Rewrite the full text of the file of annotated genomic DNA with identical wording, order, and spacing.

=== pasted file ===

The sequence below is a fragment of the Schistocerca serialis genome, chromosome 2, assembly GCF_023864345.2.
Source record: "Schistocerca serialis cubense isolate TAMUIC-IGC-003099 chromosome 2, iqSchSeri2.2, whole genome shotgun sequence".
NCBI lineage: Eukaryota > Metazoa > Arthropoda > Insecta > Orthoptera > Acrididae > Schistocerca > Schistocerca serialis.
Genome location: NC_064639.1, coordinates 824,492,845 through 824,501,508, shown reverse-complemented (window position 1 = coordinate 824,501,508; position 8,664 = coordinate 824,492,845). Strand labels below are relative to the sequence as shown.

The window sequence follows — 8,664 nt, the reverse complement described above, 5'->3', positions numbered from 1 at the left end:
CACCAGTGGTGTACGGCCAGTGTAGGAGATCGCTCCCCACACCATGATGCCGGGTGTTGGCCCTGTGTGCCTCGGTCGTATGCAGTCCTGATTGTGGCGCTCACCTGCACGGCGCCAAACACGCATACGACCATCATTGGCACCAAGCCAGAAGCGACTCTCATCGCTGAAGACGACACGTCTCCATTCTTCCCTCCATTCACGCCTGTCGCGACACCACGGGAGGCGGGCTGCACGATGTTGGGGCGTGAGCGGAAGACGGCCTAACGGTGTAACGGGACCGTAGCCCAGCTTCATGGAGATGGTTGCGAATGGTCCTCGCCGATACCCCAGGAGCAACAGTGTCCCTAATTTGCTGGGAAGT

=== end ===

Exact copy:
The sequence below is a fragment of the Schistocerca serialis genome, chromosome 2, assembly GCF_023864345.2.
Source record: "Schistocerca serialis cubense isolate TAMUIC-IGC-003099 chromosome 2, iqSchSeri2.2, whole genome shotgun sequence".
NCBI lineage: Eukaryota > Metazoa > Arthropoda > Insecta > Orthoptera > Acrididae > Schistocerca > Schistocerca serialis.
Genome location: NC_064639.1, coordinates 824,492,845 through 824,501,508, shown reverse-complemented (window position 1 = coordinate 824,501,508; position 8,664 = coordinate 824,492,845). Strand labels below are relative to the sequence as shown.

The window sequence follows — 8,664 nt, the reverse complement described above, 5'->3', positions numbered from 1 at the left end:
CACCAGTGGTGTACGGCCAGTGTAGGAGATCGCTCCCCACACCATGATGCCGGGTGTTGGCCCTGTGTGCCTCGGTCGTATGCAGTCCTGATTGTGGCGCTCACCTGCACGGCGCCAAACACGCATACGACCATCATTGGCACCAAGCCAGAAGCGACTCTCATCGCTGAAGACGACACGTCTCCATTCTTCCCTCCATTCACGCCTGTCGCGACACCACGGGAGGCGGGCTGCACGATGTTGGGGCGTGAGCGGAAGACGGCCTAACGGTGTAACGGGACCGTAGCCCAGCTTCATGGAGATGGTTGCGAATGGTCCTCGCCGATACCCCAGGAGCAACAGTGTCCCTAATTTGCTGGGAAGT